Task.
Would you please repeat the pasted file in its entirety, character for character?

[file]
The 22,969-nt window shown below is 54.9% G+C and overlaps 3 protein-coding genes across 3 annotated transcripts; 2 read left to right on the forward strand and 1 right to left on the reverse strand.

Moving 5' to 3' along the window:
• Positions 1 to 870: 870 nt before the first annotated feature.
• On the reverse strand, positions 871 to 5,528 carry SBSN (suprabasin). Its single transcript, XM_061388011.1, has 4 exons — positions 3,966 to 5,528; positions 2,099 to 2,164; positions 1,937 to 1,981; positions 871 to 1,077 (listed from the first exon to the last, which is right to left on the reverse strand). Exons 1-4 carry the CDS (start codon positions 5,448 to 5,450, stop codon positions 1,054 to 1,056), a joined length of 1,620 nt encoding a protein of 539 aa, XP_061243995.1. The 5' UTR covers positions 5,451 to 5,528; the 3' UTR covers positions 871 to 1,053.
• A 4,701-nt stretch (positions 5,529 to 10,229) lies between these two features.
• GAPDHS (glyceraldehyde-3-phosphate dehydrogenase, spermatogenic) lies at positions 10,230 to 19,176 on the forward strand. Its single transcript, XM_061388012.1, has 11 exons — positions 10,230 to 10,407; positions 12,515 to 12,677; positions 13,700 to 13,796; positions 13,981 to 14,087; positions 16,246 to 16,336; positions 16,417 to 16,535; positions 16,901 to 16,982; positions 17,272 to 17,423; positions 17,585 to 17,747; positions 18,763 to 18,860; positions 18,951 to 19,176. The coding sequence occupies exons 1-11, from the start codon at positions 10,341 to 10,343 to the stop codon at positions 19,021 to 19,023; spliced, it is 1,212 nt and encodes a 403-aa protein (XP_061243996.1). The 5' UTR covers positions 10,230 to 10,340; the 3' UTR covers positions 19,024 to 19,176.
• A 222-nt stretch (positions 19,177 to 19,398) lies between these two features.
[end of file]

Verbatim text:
The 22,969-nt window shown below is 54.9% G+C and overlaps 3 protein-coding genes across 3 annotated transcripts; 2 read left to right on the forward strand and 1 right to left on the reverse strand.

Moving 5' to 3' along the window:
• Positions 1 to 870: 870 nt before the first annotated feature.
• On the reverse strand, positions 871 to 5,528 carry SBSN (suprabasin). Its single transcript, XM_061388011.1, has 4 exons — positions 3,966 to 5,528; positions 2,099 to 2,164; positions 1,937 to 1,981; positions 871 to 1,077 (listed from the first exon to the last, which is right to left on the reverse strand). Exons 1-4 carry the CDS (start codon positions 5,448 to 5,450, stop codon positions 1,054 to 1,056), a joined length of 1,620 nt encoding a protein of 539 aa, XP_061243995.1. The 5' UTR covers positions 5,451 to 5,528; the 3' UTR covers positions 871 to 1,053.
• A 4,701-nt stretch (positions 5,529 to 10,229) lies between these two features.
• GAPDHS (glyceraldehyde-3-phosphate dehydrogenase, spermatogenic) lies at positions 10,230 to 19,176 on the forward strand. Its single transcript, XM_061388012.1, has 11 exons — positions 10,230 to 10,407; positions 12,515 to 12,677; positions 13,700 to 13,796; positions 13,981 to 14,087; positions 16,246 to 16,336; positions 16,417 to 16,535; positions 16,901 to 16,982; positions 17,272 to 17,423; positions 17,585 to 17,747; positions 18,763 to 18,860; positions 18,951 to 19,176. The coding sequence occupies exons 1-11, from the start codon at positions 10,341 to 10,343 to the stop codon at positions 19,021 to 19,023; spliced, it is 1,212 nt and encodes a 403-aa protein (XP_061243996.1). The 5' UTR covers positions 10,230 to 10,340; the 3' UTR covers positions 19,024 to 19,176.
• A 222-nt stretch (positions 19,177 to 19,398) lies between these two features.